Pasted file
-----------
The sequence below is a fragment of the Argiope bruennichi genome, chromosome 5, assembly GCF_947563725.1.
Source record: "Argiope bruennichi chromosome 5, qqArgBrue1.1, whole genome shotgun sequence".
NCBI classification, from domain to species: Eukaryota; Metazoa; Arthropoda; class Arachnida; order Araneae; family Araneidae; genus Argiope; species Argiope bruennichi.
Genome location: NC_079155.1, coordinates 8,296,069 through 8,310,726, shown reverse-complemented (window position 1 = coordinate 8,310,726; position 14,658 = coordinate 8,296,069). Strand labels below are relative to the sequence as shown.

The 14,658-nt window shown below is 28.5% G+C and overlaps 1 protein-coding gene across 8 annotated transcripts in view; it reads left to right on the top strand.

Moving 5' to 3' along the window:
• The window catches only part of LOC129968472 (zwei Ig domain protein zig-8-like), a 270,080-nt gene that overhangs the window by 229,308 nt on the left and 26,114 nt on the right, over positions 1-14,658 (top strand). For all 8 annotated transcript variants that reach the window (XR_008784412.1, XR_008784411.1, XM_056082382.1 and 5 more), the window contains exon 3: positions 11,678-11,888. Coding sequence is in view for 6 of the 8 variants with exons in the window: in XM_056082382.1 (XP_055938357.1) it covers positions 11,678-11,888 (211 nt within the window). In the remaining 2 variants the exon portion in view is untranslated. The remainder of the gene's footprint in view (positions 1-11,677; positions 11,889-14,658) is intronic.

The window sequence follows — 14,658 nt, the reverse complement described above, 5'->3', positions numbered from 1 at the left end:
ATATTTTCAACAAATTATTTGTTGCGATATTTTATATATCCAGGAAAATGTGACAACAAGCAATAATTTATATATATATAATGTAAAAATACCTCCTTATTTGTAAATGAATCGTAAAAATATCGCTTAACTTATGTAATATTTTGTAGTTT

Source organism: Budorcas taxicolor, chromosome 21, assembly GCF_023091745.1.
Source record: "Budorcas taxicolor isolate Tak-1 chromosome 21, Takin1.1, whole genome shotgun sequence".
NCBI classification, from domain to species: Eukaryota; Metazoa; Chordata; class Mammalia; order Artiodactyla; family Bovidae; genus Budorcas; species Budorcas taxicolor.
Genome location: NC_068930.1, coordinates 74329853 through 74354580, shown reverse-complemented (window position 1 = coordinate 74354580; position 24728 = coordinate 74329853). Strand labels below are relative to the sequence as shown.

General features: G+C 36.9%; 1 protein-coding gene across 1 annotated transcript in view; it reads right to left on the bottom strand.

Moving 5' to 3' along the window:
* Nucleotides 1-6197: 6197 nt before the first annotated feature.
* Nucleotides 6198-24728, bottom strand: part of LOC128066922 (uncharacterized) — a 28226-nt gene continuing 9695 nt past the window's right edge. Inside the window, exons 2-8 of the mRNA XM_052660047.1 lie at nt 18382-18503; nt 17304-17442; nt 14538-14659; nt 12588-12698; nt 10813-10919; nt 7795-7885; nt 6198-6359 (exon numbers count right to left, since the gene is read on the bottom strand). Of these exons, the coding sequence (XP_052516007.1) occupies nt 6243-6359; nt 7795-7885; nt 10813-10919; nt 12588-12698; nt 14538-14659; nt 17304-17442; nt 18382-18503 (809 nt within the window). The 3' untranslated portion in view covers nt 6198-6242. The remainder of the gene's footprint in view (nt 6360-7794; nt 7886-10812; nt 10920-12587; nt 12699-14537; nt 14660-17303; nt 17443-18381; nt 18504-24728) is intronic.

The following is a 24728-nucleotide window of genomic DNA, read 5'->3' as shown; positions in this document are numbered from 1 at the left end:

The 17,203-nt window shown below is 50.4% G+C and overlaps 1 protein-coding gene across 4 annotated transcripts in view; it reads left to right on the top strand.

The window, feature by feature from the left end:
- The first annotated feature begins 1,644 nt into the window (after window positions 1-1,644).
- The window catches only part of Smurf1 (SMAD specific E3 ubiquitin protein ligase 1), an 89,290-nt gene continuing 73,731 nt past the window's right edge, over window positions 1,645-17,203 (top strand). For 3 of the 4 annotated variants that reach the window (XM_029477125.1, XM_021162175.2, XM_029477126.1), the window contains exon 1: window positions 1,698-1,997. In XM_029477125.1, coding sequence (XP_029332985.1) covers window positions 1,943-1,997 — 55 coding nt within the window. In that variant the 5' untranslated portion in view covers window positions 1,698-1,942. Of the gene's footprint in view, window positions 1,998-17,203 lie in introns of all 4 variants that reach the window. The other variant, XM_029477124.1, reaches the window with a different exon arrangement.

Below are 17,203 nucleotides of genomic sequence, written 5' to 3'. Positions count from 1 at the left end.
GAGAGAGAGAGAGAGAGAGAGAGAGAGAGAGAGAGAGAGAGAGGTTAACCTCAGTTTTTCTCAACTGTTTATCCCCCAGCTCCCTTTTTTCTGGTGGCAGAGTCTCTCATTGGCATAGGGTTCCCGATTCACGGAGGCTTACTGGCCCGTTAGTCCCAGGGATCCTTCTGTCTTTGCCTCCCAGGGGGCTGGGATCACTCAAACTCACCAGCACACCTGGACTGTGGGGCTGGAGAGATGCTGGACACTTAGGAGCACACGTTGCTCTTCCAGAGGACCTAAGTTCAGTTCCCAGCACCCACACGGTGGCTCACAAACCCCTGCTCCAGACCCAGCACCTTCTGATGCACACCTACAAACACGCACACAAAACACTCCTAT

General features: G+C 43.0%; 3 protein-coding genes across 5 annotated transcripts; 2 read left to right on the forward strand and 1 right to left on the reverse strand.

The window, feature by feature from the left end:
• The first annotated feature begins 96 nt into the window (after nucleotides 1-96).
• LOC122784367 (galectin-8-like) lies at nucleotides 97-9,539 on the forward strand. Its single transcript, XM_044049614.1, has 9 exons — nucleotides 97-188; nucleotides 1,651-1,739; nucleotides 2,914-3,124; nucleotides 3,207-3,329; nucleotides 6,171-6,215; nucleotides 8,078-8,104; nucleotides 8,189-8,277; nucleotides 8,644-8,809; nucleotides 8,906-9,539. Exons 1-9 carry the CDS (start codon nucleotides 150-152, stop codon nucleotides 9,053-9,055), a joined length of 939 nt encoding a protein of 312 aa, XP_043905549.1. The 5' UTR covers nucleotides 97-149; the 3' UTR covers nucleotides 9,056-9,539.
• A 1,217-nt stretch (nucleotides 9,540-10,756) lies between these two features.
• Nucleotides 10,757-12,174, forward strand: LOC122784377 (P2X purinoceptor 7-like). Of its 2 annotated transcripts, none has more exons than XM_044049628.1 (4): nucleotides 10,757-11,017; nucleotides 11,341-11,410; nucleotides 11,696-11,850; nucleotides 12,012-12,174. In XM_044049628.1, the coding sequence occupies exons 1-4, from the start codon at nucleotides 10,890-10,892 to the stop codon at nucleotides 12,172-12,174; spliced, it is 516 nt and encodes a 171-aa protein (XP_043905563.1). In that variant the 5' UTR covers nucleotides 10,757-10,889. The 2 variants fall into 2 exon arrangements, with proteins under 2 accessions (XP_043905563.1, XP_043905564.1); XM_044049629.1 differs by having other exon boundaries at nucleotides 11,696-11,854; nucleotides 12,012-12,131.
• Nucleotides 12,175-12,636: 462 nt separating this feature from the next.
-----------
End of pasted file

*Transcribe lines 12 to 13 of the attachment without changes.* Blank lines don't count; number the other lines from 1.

NCBI classification, from domain to species: Eukaryota; Metazoa; Chordata; class Mammalia; order Artiodactyla; family Bovidae; genus Budorcas; species Budorcas taxicolor.
Genome location: NC_068930.1, coordinates 74329853 through 74354580, shown reverse-complemented (window position 1 = coordinate 74354580; position 24728 = coordinate 74329853). Strand labels below are relative to the sequence as shown.